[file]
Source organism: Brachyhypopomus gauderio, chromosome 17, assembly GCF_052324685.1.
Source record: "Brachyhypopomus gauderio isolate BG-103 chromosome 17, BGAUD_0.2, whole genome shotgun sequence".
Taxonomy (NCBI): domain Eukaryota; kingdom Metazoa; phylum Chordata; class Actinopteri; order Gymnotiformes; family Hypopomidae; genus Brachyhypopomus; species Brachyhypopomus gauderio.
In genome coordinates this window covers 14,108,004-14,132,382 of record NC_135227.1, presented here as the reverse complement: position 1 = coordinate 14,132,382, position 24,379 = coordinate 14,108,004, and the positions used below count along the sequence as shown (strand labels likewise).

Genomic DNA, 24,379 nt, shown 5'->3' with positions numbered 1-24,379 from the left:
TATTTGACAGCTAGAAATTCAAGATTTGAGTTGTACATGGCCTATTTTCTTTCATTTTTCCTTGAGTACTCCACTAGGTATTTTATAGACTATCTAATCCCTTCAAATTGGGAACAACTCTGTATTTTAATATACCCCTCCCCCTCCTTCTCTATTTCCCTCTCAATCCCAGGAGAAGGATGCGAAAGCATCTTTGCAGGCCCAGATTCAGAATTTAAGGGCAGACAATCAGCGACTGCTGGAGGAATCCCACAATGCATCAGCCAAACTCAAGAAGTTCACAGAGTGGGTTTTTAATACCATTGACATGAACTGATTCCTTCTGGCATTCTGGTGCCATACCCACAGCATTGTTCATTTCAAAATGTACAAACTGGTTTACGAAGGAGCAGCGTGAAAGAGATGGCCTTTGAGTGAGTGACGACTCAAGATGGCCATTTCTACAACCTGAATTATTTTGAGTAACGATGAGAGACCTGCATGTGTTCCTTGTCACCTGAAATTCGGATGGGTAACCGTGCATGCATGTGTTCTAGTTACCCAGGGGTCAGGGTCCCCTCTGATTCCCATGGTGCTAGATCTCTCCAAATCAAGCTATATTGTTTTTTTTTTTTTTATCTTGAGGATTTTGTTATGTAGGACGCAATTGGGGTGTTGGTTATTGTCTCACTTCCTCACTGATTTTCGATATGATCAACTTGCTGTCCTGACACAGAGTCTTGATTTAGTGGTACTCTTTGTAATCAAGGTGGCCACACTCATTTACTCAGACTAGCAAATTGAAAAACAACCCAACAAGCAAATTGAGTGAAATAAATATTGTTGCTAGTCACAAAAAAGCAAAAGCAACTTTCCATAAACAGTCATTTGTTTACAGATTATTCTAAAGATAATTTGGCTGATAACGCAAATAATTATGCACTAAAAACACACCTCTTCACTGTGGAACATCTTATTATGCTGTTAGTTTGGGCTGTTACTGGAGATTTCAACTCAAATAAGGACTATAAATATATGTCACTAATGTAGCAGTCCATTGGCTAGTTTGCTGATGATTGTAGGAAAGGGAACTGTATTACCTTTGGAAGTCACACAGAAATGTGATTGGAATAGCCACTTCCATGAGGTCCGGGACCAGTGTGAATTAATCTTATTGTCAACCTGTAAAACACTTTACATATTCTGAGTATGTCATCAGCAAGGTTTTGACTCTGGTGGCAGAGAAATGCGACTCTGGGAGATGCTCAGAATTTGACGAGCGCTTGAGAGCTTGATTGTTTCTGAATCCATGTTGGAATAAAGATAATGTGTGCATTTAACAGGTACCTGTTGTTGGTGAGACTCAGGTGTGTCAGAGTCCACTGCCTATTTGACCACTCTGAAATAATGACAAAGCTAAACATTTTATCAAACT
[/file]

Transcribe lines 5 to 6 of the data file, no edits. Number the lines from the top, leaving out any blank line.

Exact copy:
Genomic DNA, 24,379 nt, shown 5'->3' with positions numbered 1-24,379 from the left:
TATTTGACAGCTAGAAATTCAAGATTTGAGTTGTACATGGCCTATTTTCTTTCATTTTTCCTTGAGTACTCCACTAGGTATTTTATAGACTATCTAATCCCTTCAAATTGGGAACAACTCTGTATTTTAATATACCCCTCCCCCTCCTTCTCTATTTCCCTCTCAATCCCAGGAGAAGGATGCGAAAGCATCTTTGCAGGCCCAGATTCAGAATTTAAGGGCAGACAATCAGCGACTGCTGGAGGAATCCCACAATGCATCAGCCAAACTCAAGAAGTTCACAGAGTGGGTTTTTAATACCATTGACATGAACTGATTCCTTCTGGCATTCTGGTGCCATACCCACAGCATTGTTCATTTCAAAATGTACAAACTGGTTTACGAAGGAGCAGCGTGAAAGAGATGGCCTTTGAGTGAGTGACGACTCAAGATGGCCATTTCTACAACCTGAATTATTTTGAGTAACGATGAGAGACCTGCATGTGTTCCTTGTCACCTGAAATTCGGATGGGTAACCGTGCATGCATGTGTTCTAGTTACCCAGGGGTCAGGGTCCCCTCTGATTCCCATGGTGCTAGATCTCTCCAAATCAAGCTATATTGTTTTTTTTTTTTTTATCTTGAGGATTTTGTTATGTAGGACGCAATTGGGGTGTTGGTTATTGTCTCACTTCCTCACTGATTTTCGATATGATCAACTTGCTGTCCTGACACAGAGTCTTGATTTAGTGGTACTCTTTGTAATCAAGGTGGCCACACTCATTTACTCAGACTAGCAAATTGAAAAACAACCCAACAAGCAAATTGAGTGAAATAAATATTGTTGCTAGTCACAAAAAAGCAAAAGCAACTTTCCATAAACAGTCATTTGTTTACAGATTATTCTAAAGATAATTTGGCTGATAACGCAAATAATTATGCACTAAAAACACACCTCTTCACTGTGGAACATCTTATTATGCTGTTAGTTTGGGCTGTTACTGGAGATTTCAACTCAAATAAGGACTATAAATATATGTCACTAATGTAGCAGTCCATTGGCTAGTTTGCTGATGATTGTAGGAAAGGGAACTGTATTACCTTTGGAAGTCACACAGAAATGTGATTGGAATAGCCACTTCCATGAGGTCCGGGACCAGTGTGAATTAATCTTATTGTCAACCTGTAAAACACTTTACATATTCTGAGTATGTCATCAGCAAGGTTTTGACTCTGGTGGCAGAGAAATGCGACTCTGGGAGATGCTCAGAATTTGACGAGCGCTTGAGAGCTTGATTGTTTCTGAATCCATGTTGGAATAAAGATAATGTGTGCATTTAACAGGTACCTGTTGTTGGTGAGACTCAGGTGTGTCAGAGTCCACTGCCTATTTGACCACTCTGAAATAATGACAAAGCTAAACATTTTATCAAACT